Knee Jerk: Only Correct. After I burned out on writing the popular 8 Days column for the Press, I briefly wrote a single-topic weekly column called Knee Jerk. This riff on The New York Times' corrections page was one of the better installments.

The New York Times

Let Women Compete for Best Actor. Some Oscar night many years from now, when all movies are in IMAX 3D, your grandchildren might ask you, "Why did there used to be different categories for boy actors and girl actors?" If that glorious day arrives, you will know that it was this New York Times Op-Ed piece that sparked the revolution (though I will not take the blame for IMAX 3D). Truth be told, I still prefer the less strident, slightly more funny version that the Times saw unfit to print, and that the London Guardian stole outright, apparently assuming that I'd never Google myself. (They were very apologetic when I called them on it, and agreed to pay me in their funny, colorful banknotes. Then they accidentally sent my check to the Times, which kept it).
Phantoms. Here's an expanded, color version of my Op-Art piece that appeared in the Times on the first anniversary of Sept. 11. According to the editor, I was the Op-Ed page's first ever crossover contributor. Suck it, Salman Rushdie!

The New Yorker

A Reluctant Poster Girl. "Contrary to what riders waiting for the crosstown bus at Amsterdam Avenue and Eighty-sixth Street have been led to believe, Dana Fisher would not, if she had a million dollars, 'buy a car and a cute driver to go with it.'"
Why American Kids Don't Consider Harry Potter an Insufferable Prig. Translating Harry Potter.

A Book In You. Blogging is so writing. This is the essay that earned me a Gothamist Interview.

The Pet Goat Approach. What Bush was reading on 9/11, and why.

The (London) Observer

In Bed With Fidel. A breezy profile of Marita Lorenz, Fidel Castro's mistress and attempted assassin.


Review: Ash Wednesday by Ethan Hawke. Of the dozen or so book reviews I've written for People, the only one I could find online was on the site of the Australian edition, Who. My editor attended the publication party for this book and told me he overheard Hawke muttering, "People ripped me a new asshole." I think that's overstating it. Delicately cut a new asshole, perhaps. The headline (which I didn't write) makes it sound worse than it is.


Bone Up Your Shakespeare: A Study Guide to the Complete Porno Films of the Bard of Avon. The version of this piece that appeared in Playboy was dramatically shorter, less informative, and less funny. Here it is the way I intended it to be. I learned about the bardcore genre from a Lingua Franca article by Andrew Hearst, who said he wouldn't mind if I did a lighter take on the same subject. WARNING: Contains language of the type you can reasonably expect from review of porno movies, plus a few images that are mild by my standards, but which you may not want on your monitor at the office.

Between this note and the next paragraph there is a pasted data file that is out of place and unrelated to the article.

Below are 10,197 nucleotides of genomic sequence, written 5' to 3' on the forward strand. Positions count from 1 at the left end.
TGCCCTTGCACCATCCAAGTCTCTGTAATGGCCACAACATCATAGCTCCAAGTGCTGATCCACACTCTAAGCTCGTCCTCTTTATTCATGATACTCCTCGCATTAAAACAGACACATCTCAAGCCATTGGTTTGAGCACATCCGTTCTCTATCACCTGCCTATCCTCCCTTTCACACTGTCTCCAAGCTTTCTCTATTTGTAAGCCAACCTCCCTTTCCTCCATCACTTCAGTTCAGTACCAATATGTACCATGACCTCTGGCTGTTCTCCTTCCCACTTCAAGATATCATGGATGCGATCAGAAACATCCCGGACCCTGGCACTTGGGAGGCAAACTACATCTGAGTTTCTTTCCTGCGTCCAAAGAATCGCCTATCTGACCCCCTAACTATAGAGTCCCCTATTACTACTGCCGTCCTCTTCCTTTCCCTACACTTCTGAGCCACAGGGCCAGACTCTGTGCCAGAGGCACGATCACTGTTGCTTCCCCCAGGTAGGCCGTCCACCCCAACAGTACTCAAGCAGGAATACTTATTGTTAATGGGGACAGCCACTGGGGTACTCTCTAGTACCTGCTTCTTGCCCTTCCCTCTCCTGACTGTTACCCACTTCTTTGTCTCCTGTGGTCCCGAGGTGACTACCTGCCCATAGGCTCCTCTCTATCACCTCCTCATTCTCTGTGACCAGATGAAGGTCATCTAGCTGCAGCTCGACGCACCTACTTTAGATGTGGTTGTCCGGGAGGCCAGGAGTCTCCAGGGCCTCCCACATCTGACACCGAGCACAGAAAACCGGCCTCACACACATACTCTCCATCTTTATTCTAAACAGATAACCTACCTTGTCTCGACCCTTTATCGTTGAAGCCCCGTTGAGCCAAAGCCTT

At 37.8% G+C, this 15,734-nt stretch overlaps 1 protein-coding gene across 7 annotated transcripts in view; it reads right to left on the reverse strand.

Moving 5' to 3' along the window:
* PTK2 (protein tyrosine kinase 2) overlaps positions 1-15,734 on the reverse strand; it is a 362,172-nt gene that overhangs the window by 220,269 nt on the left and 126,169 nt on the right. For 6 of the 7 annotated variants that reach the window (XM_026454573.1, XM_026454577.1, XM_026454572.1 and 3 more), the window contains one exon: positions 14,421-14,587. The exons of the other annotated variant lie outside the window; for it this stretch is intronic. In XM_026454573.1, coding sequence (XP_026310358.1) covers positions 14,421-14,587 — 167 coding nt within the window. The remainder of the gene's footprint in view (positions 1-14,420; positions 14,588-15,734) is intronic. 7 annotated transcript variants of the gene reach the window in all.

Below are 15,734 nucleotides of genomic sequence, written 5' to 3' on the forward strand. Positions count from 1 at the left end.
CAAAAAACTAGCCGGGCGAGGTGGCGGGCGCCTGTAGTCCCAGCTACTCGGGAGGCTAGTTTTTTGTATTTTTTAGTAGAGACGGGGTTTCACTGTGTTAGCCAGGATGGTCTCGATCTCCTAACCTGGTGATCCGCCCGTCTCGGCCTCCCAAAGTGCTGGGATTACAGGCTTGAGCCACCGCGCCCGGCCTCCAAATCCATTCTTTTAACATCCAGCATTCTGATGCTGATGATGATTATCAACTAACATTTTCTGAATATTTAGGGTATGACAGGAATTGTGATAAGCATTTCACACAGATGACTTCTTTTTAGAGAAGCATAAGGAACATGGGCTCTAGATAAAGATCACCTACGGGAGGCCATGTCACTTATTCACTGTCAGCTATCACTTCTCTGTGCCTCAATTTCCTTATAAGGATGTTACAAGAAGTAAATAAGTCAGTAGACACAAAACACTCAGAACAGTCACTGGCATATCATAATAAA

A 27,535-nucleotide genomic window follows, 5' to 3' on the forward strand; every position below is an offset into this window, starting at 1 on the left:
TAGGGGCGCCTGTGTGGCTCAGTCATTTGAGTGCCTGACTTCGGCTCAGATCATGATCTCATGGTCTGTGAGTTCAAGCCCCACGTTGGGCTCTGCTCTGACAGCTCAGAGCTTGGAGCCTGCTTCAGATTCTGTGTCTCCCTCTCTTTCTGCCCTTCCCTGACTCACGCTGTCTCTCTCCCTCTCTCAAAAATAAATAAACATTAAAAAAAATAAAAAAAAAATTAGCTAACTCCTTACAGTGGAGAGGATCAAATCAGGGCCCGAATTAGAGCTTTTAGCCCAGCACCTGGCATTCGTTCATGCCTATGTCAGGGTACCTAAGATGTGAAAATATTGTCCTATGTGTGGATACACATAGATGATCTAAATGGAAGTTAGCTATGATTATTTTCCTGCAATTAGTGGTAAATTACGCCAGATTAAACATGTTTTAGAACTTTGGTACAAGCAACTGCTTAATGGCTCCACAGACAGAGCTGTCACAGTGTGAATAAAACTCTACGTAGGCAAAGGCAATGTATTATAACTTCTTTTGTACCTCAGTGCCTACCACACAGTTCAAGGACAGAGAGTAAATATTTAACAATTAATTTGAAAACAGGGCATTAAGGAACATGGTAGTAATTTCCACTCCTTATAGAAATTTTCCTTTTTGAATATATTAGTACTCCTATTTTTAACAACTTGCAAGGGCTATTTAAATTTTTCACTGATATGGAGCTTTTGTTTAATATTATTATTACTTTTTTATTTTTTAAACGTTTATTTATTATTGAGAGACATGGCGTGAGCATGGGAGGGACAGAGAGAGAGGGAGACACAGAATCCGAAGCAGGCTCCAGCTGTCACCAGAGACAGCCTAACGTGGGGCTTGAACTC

It's the End of the World and the Writing is Bad. A humorous overview of Evangelical Christian end-times novels.

Radical Society

Eminem Makes Steve Earle Look Like Toby Keith: Why Hasn’t Anyone Noticed? Toby Keith, you'll recall, by which I mean, you've probably forgotten, is the country singer who scored a hit with his all-American song about putting a boot in Osama's ass. Steve Earle, of course, was cast by the guardians of patriotism as Keith's polar opposite, thanks to his allegedly un-American attempt to get inside John Walker Lindh's head. Eminem, well, you know who he is. But somehow, his angry post-9/11 anti-American fantasies got no attention. Until I wrote this. Although, since I wrote it for a periodical with a circulation of 17, I'm not sure that counts. RadSoc, as it is inevitably called, is a hip, fun, smart journal of leftist politics, academia, and pop culture. You can find it here.


Moore is Less. This article will haunt me forever. Some years ago, I was one of the first writers to call Michael Moore on his bullshit. Once Moore-bashing became a cottage industry, people began contacting me out of the blue with stories of the big man's latest outrages, seeking my advice, or trying to enlist me in their anti-Mike crusade. Frankly, I'm way over Michael Moore. Despite that, and despite this article's fan base among insane right-wingers, I remain pretty happy with it. I probably should've left out the fat jokes, though. Be sure to read Moore's hilarious reply too. (He never did sue, of course.)
The New York Times' Refer Madness. In a shocking article, the newspaper of record reveals that many Net users are deviating from officially mandated Just Say No drug rhetoric!
Wow! It Fits In a Box: Old Media's Dumb-as-a-Post Gushing Over New Media Conceals a Secret Disdain. Ah, 1997. When people still said "new media" without smirking. Or at all. And yet, too much of this essay remains true.
Like Watching Ice Freeze. Relive the tedium of the 1998 Winter Olympics.

Harry Potter: The Digital Remix. An interview with a guy who created a new voiceover for the first Harry Potter movie. I'm very happy with how this turned out, though I have to admit I would have been happier if it had appeared in The New Yorker, which it was going to until The New York Times scooped it.


News Quiz. Man, do I miss the Slate News Quiz. I was a regular player for a long time, and I guess Randy thought I was good at it, 'cause when he took a week off, he invited me to be a guest host. I'm particularly proud of my Gag Reflex Extra comparing New Yorker cartoons with The Lockhorns (scroll down).

The Pledge of Allegiance: The PowerPoint Version. The very likable David Plotz at Slate called out of the blue one day to say the site wanted more humor and did I have any ideas for a funny and inventive recurring feature? I assured him I did not, but that if he wanted brainless hackwork, I'd be happy to spin off my PowerPoint Anthology of Literature to cover current events. This was the first and best installment.